I got to hike up to the shaft of the Ingersoll about 10 years ago with a group of collectors from the Oshkosh area. I had a blast and I too found the blue/green tourmaline. I have a nice amount of specimens from there. The tourmaline that are in the mica books are really striking. I also found a few chunks of lepidolite with the very deep blue tourmaline embedded. I also have specimens of the staurolite in mica schist.

This was a very special trip for me as it was the very first "real" rock collecting I had ever done. I had wonderful, knowledgeable people guiding and helping me. The only times I didn't listen to the experts were when they would tell me something I had in my hand was just a "leverite"...just leave it right a new collector I just couldn't leave some of them behind. Now, I am so glad I did keep those "leverites", they have provided me endless hours of study material and I could pick it apart without feeling like I was destroying valuable specimens.

I hope you have a wonderful trip and find lots of treasures.
Sounds like atleast at one time there was some pieces to find. Hope alittle has been left for me. I'm sure i will come home with several pieces that have been picked up and thrown back down, many many times!!
Doug Merson

You mihgt want to contact Tom Loomis at Dakota Matrix Minerals. Several years ago I suggested this to a Germany collector and Tom took the time to show him around. No guarantee he would have the time free when you are on your trip but worth a try.

Thanks Doug, sure can't hurt to try.
From what I hear, the Ingersoll Mine is now off limits. I haven't heard this directly from the owner, but from several locals in the area. Approximately the lower half of the access road crosses private property, and you are NOT permitted to deviate from the roadway. Collecting mineral specimens or anything else in this area is theft! The upper part of the path belongs to the Forest Service, and I don't know what their rules are. Of course the land surrounding the mine is again private property. In each case the boundary lines are difficult to spot. I usually help the landowner of the bottom portion of the trail put up No Trespassing" signs on either side of the road, but the bad guys rip them down almost every year.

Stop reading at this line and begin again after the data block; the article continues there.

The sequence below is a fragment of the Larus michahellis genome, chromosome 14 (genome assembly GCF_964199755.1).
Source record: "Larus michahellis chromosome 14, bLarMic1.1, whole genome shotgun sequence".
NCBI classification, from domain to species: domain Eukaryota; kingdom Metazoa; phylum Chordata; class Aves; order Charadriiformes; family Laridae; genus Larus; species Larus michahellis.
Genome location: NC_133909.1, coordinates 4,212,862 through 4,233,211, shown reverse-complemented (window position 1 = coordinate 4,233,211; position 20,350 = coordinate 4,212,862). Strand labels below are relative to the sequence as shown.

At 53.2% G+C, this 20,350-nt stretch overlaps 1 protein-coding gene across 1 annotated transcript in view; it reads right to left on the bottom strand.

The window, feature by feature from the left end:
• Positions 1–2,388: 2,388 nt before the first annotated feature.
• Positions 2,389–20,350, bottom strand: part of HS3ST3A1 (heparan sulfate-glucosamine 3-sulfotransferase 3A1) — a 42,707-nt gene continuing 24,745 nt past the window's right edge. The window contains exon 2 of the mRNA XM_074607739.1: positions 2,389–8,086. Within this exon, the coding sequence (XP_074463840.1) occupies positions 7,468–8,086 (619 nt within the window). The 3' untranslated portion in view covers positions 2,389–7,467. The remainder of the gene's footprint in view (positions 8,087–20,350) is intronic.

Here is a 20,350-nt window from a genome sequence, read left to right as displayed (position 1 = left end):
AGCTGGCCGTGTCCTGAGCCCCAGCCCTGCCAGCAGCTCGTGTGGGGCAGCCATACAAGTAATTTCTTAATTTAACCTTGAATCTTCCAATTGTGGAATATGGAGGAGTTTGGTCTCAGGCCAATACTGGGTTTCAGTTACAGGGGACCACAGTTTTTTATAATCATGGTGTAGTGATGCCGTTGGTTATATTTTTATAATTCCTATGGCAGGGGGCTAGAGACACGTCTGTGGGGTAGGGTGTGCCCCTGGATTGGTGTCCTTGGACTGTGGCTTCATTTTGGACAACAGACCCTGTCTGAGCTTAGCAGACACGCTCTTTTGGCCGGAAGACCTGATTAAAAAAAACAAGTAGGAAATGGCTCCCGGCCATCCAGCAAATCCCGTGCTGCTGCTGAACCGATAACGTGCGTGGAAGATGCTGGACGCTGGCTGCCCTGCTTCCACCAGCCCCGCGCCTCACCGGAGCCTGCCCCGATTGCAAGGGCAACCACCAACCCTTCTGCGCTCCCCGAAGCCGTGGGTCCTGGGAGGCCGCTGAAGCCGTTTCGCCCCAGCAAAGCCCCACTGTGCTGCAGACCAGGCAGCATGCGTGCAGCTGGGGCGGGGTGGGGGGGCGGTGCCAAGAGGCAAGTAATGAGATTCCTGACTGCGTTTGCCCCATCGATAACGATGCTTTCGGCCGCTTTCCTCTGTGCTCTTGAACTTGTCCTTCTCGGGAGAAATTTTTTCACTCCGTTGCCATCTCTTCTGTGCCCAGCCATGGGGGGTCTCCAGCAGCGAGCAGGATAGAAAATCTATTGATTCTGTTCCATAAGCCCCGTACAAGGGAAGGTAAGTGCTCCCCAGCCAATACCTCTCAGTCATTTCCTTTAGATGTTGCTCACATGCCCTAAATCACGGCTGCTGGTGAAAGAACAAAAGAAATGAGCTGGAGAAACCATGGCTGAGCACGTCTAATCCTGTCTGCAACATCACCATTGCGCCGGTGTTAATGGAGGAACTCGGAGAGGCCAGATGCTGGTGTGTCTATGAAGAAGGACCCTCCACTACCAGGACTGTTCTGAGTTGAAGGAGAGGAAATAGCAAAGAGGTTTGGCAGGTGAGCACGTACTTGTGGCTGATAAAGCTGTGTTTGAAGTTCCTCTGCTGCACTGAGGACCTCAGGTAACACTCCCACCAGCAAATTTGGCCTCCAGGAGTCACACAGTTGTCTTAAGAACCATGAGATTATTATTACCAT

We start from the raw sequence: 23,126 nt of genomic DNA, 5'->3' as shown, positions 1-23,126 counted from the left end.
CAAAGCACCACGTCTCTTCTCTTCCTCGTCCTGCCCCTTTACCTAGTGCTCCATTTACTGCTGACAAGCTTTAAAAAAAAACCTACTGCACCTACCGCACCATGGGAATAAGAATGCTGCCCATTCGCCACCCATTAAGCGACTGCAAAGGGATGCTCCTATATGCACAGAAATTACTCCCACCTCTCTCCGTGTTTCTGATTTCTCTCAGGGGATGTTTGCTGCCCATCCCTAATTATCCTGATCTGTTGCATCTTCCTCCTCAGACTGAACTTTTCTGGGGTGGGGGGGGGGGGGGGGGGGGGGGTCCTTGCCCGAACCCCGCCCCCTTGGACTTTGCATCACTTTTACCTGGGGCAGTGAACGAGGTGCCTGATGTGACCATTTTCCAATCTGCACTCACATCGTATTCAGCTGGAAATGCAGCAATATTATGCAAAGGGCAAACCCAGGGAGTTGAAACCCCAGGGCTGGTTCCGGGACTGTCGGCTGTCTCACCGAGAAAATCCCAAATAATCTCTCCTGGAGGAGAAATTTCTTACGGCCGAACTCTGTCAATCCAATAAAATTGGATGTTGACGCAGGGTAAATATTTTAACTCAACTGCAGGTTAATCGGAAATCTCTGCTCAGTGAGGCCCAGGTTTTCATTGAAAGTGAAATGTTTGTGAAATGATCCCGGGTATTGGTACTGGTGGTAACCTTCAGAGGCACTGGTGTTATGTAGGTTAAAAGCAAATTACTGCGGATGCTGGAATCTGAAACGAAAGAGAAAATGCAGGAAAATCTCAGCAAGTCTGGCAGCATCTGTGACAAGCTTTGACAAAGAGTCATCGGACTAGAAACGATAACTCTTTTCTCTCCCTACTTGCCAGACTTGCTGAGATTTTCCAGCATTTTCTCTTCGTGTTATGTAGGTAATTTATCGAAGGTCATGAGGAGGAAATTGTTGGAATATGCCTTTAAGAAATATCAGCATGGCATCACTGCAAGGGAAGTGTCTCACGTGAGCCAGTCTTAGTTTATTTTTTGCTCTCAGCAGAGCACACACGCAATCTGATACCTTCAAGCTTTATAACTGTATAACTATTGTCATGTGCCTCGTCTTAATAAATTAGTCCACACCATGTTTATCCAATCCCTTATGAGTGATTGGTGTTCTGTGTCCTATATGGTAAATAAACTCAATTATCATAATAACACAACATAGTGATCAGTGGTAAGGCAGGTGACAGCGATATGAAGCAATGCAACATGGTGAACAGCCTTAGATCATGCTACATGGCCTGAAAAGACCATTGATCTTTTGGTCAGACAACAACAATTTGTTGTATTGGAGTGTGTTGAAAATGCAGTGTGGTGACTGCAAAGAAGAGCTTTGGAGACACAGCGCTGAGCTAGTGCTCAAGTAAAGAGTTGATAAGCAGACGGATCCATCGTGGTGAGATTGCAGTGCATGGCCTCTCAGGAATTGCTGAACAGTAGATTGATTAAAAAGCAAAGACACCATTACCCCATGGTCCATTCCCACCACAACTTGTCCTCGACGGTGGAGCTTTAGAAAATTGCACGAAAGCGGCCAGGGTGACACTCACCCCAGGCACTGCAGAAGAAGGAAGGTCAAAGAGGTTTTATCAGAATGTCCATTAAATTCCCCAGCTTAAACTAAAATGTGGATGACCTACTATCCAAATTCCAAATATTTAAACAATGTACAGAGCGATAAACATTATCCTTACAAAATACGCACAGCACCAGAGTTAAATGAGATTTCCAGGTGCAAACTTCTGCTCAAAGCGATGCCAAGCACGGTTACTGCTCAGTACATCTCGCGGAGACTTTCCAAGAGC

Susanne Stoeger-Moore
Hi everyone, my friend owns the Ingersoll Mine and has to deal with idiots who think it's an abandoned site that is free to the public. Someone beat him up this summer and it needs to stop. As another person stated, trespassers just keep ripping down the "do not trespass signs". How would these tresspasses feel if beligerant folks just wandered onto their homesteads and helped themselves to whatever they wanted? We'd greatly appreciate everyone getting the word out that the Ingersoll Mine is indeed privately held. Mark will allow people to mine for stones for $20. Please get the word out. Thanks everyone!
Alfred L Ostrander
Hello Susanne,

I, for one, made sure I had permission from the owners. I always do. But, as you correctly attest, there are those who do not and only one is one too many. I am saddened to hear it turned to violence.

If the dumps are available for a digging fee would you please post the relevant information here. The folks that regularly post on this board are a fine group that would help make sure the information is out there. Or, have Mark make a posting. Almost all of us here want Mark to see the up side of honest collectors. As to the belly crawling slime that come here just to get information to trespass, I pray they get caught and are prosecuted to the fullest extent of the law. 

Best Regards,
Al O
Previous Topic | Next Topic

Easily create a Forum Website with Website Toolbox.

Return to Message Index Page